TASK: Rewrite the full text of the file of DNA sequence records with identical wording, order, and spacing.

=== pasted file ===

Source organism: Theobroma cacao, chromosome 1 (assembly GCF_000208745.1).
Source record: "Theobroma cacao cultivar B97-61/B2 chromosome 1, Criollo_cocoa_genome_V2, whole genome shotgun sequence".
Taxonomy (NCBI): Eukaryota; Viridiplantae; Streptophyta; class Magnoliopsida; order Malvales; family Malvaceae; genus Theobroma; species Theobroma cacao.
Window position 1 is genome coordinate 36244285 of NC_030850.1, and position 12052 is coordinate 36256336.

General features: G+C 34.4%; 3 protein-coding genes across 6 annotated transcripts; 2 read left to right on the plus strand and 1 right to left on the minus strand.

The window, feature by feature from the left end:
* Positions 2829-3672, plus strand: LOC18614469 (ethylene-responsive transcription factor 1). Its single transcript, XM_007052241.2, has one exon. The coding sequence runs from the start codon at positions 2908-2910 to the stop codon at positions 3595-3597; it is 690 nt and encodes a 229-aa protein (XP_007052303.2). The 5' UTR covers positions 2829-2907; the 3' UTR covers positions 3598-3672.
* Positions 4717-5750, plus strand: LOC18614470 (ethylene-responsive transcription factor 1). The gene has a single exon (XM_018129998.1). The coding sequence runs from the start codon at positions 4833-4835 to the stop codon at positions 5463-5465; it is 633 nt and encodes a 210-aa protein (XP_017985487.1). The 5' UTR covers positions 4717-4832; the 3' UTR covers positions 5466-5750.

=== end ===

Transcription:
Source organism: Theobroma cacao, chromosome 1 (assembly GCF_000208745.1).
Source record: "Theobroma cacao cultivar B97-61/B2 chromosome 1, Criollo_cocoa_genome_V2, whole genome shotgun sequence".
Taxonomy (NCBI): Eukaryota; Viridiplantae; Streptophyta; class Magnoliopsida; order Malvales; family Malvaceae; genus Theobroma; species Theobroma cacao.
Window position 1 is genome coordinate 36244285 of NC_030850.1, and position 12052 is coordinate 36256336.

General features: G+C 34.4%; 3 protein-coding genes across 6 annotated transcripts; 2 read left to right on the plus strand and 1 right to left on the minus strand.

The window, feature by feature from the left end:
* Positions 2829-3672, plus strand: LOC18614469 (ethylene-responsive transcription factor 1). Its single transcript, XM_007052241.2, has one exon. The coding sequence runs from the start codon at positions 2908-2910 to the stop codon at positions 3595-3597; it is 690 nt and encodes a 229-aa protein (XP_007052303.2). The 5' UTR covers positions 2829-2907; the 3' UTR covers positions 3598-3672.
* Positions 4717-5750, plus strand: LOC18614470 (ethylene-responsive transcription factor 1). The gene has a single exon (XM_018129998.1). The coding sequence runs from the start codon at positions 4833-4835 to the stop codon at positions 5463-5465; it is 633 nt and encodes a 210-aa protein (XP_017985487.1). The 5' UTR covers positions 4717-4832; the 3' UTR covers positions 5466-5750.